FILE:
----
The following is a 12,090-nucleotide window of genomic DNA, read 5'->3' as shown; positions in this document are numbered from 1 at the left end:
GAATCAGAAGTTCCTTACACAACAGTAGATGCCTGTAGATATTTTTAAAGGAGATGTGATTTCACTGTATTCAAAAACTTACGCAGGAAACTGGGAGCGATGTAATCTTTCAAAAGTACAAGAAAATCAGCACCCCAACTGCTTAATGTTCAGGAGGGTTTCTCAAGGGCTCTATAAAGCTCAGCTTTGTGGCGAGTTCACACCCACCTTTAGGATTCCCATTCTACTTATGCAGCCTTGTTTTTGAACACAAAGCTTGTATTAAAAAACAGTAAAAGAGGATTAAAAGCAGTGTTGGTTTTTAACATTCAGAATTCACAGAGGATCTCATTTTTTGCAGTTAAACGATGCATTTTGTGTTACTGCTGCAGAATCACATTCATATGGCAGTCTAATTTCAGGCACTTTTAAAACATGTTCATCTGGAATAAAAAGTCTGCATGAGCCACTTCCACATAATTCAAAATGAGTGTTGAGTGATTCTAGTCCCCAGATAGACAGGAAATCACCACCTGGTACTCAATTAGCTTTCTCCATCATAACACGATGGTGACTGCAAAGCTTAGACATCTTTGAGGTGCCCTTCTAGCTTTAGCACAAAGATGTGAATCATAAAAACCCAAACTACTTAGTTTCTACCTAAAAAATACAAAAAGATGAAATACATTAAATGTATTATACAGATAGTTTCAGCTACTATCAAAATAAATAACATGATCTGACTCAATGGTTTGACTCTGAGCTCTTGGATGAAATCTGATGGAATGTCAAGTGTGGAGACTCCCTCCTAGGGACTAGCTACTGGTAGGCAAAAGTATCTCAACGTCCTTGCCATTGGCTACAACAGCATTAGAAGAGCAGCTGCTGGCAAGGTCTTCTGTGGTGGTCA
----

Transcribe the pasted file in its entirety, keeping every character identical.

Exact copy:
The following is a 12,090-nucleotide window of genomic DNA, read 5'->3' as shown; positions in this document are numbered from 1 at the left end:
GAATCAGAAGTTCCTTACACAACAGTAGATGCCTGTAGATATTTTTAAAGGAGATGTGATTTCACTGTATTCAAAAACTTACGCAGGAAACTGGGAGCGATGTAATCTTTCAAAAGTACAAGAAAATCAGCACCCCAACTGCTTAATGTTCAGGAGGGTTTCTCAAGGGCTCTATAAAGCTCAGCTTTGTGGCGAGTTCACACCCACCTTTAGGATTCCCATTCTACTTATGCAGCCTTGTTTTTGAACACAAAGCTTGTATTAAAAAACAGTAAAAGAGGATTAAAAGCAGTGTTGGTTTTTAACATTCAGAATTCACAGAGGATCTCATTTTTTGCAGTTAAACGATGCATTTTGTGTTACTGCTGCAGAATCACATTCATATGGCAGTCTAATTTCAGGCACTTTTAAAACATGTTCATCTGGAATAAAAAGTCTGCATGAGCCACTTCCACATAATTCAAAATGAGTGTTGAGTGATTCTAGTCCCCAGATAGACAGGAAATCACCACCTGGTACTCAATTAGCTTTCTCCATCATAACACGATGGTGACTGCAAAGCTTAGACATCTTTGAGGTGCCCTTCTAGCTTTAGCACAAAGATGTGAATCATAAAAACCCAAACTACTTAGTTTCTACCTAAAAAATACAAAAAGATGAAATACATTAAATGTATTATACAGATAGTTTCAGCTACTATCAAAATAAATAACATGATCTGACTCAATGGTTTGACTCTGAGCTCTTGGATGAAATCTGATGGAATGTCAAGTGTGGAGACTCCCTCCTAGGGACTAGCTACTGGTAGGCAAAAGTATCTCAACGTCCTTGCCATTGGCTACAACAGCATTAGAAGAGCAGCTGCTGGCAAGGTCTTCTGTGGTGGTCA